Ohio Governor John Kasich's Tightrope Walk

John Kasich is in a bit of a bind. The Ohio governor is, on the one hand, the tough Republican who tried to bring right-to-work legislation to Ohio and reduce government spending. He's also the guy whose efforts to limit collective bargaining got knocked down by Ohio voters. Partisan divides seem to be growing in the Buckeye State. All of which was likely on his mind when Kasich gave his State of the State address today. The governor opted to give the speech at a school rather than at the state capitol, where it's traditionally given. It wasn't the only unusual choice of the day. He also tried to push for the same types of policies he's always advocated—but package them in moderate verbiage.

For instance, he told the crowd that raising taxes was not an option, because it would hurt business. "It's not just a philosophy or some sort of an ideology," he explained. "It's what makes sense." Except that it is an ideology. Raising certain taxes—or not cutting them further—is hardly about killing business; by providing more money for social programs and education, some liberals can argue that it produces a better workforce. In any case, the impact of taxation is hardly a law of physics. But Kasich opted to cast his anti-tax view not as a partisan move but as an obvious, good-government decision.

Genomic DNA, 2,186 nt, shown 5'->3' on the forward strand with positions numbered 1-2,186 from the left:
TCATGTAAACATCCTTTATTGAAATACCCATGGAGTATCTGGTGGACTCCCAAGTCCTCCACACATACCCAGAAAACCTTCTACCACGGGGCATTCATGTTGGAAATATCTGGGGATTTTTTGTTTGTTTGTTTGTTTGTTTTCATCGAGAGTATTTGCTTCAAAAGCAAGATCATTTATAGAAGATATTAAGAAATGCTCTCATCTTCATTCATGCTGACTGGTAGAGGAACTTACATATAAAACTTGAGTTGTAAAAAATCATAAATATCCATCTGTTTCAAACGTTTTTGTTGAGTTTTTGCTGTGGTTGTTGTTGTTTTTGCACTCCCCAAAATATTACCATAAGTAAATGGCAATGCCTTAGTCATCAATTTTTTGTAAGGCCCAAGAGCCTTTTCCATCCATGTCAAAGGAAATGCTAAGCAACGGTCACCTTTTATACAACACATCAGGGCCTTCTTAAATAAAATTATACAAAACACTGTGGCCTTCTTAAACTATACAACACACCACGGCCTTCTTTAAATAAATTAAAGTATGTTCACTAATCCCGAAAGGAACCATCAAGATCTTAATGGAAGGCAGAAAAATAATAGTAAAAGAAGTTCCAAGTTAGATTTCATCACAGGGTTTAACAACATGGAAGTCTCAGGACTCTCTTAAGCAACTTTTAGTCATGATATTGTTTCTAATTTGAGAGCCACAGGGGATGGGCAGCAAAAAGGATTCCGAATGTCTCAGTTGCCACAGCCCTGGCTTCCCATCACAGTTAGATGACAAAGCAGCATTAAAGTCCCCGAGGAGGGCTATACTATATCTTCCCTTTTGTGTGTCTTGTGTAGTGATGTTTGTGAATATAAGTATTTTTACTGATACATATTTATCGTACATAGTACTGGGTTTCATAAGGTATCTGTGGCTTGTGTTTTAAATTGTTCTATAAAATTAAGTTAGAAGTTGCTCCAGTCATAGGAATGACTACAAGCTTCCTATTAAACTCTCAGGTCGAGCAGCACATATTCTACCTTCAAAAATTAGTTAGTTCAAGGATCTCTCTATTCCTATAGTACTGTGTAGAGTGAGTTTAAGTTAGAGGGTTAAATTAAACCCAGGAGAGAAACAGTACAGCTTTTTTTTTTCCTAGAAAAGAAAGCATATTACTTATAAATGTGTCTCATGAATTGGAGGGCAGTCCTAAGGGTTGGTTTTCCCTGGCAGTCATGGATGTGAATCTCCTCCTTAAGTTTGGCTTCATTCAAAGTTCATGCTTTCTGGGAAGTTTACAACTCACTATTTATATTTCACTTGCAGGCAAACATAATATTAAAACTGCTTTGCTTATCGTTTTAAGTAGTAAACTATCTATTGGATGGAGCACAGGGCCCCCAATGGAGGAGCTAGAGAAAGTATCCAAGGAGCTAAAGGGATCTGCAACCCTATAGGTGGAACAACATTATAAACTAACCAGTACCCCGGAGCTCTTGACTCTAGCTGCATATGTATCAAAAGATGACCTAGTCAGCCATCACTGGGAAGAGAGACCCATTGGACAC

More striking was Kasich's decision to say, "You can't cut your way to prosperity." In a conservative stronghold like Texas, that sort of thing can get a Republican lawmaker in hot water—just ask Texas Speaker of the House Joe Straus, who faced scathing criticism when he said almost exactly the same phrase. But unlike Straus, Kasich is stuck trying to win over a much more moderate electorate. The Ohio governor pushed for a leaner budget last year to close an $8 billion shortfall, but that wasn't exactly how he chose to cast himself in the speech. "People think I'm this big budget cutter," he said. "I'd rather reform, reshape, and make it work better." But it's not just about making things work better—it's also about making them work cheaper. Kasich, however, didn't mention that.

It's logical that Kasich is trying to move to the center, at least in terms of rhetoric. Last fall was a pretty big slap to the governor's agenda, and since then, voters have hardly warmed to him. The latest polls from Public Policy Polling don't paint a particularly cheerful picture for the governor.

John Kasich's not getting any more popular. 33% of voters approve of him to 53% who disapprove. Only a little more than half of Republicans think he's doing a good job (58/25), while Democrats (9/80) are almost universal in their disapproval. If voters could do the 2010 election over again they'd vote for Ted Strickland by a 20 point margin, 56-36, numbers that not coincidentally track closely with the Senate Bill 5 repeal result from last fall.

It could be worse, though. U.S. Speaker of the House John Boehner has the approval of only 28 percent of voters in his home state.